Cover: Reducing Deaths in Law Enforcement Custody

Reducing Deaths in Law Enforcement Custody

Identifying High-Priority Needs for the Criminal Justice System

Published Oct 11, 2022

by Duren Banks, Michael G. Planty, Madison Fann, Lynn Langton, Dulani Woods, Michael J. D. Vermeer, Brian A. Jackson

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Research Questions

  1. What are the various definitions and metrics of deaths occurring in law enforcement custody?
  2. What barriers or facilitators affect the reporting of this information at state or national levels?
  3. What information about deaths occurring in law enforcement custody is critical to support policy and practice designed to reduce such deaths?

Congress enacted the Death in Custody Reporting Act of 2013 (DCRA) to address the lack of reliable information about law enforcement–related deaths and deaths in correctional institutions. The U.S. Department of Justice has conducted several activities designed to respond to the provisions specified in the DCRA legislation, as well as their own federal mandates, toward a comprehensive understanding of the prevalence and characteristics of deaths that occur in law enforcement custody. Despite these efforts, no national data collection program currently describes all deaths that occur in law enforcement custody. These data are critical to support strategies to reduce such deaths; to promote public safety through appropriate responses to reported crimes, calls for service, and police-community encounters; and to build trust with communities.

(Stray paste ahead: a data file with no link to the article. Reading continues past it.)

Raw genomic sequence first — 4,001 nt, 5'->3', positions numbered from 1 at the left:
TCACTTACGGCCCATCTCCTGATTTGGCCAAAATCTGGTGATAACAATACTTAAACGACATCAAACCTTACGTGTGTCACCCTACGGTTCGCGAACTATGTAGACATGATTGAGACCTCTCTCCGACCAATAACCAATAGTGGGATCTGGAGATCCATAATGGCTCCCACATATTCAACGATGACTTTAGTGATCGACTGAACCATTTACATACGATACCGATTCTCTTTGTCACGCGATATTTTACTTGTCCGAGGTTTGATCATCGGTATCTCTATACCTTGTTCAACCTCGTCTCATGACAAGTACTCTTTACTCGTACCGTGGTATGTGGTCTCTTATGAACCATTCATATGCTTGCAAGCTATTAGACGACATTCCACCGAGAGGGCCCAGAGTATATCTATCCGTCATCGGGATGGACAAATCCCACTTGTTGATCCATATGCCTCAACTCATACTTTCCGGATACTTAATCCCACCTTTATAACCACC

To better understand the needs around developing and leveraging data from a national data collection of law enforcement–related deaths, RTI International and the RAND Corporation, on behalf of the National Institute of Justice, convened a panel of experts to discuss the challenges to conducting a national data collection, to recommend potential solutions to those challenges, and to recommend research and other applications for the collected data. Through a three-session virtual workshop, participants identified 19 high-priority needs to support a comprehensive and robust data collection program on law enforcement–related deaths. These high-priority needs address challenges related to scope, definition, and detail of the collection; data collection elements and reporting needs; and the utility of the information to inform law enforcement training, programs, and policies.

Key Findings

Limiting the scope of data collection to fatal incidents would be insufficient to understand and reduce deaths in law enforcement custody

  • There is no clear consensus across reporting legislation and reporting agencies on the inclusionary criteria to use for critical incidents (deaths, serious injuries, or risk of injuries) that occur in law enforcement custody. Law enforcement agencies (LEAs) and other stakeholders disagree on which manners of death should be reported.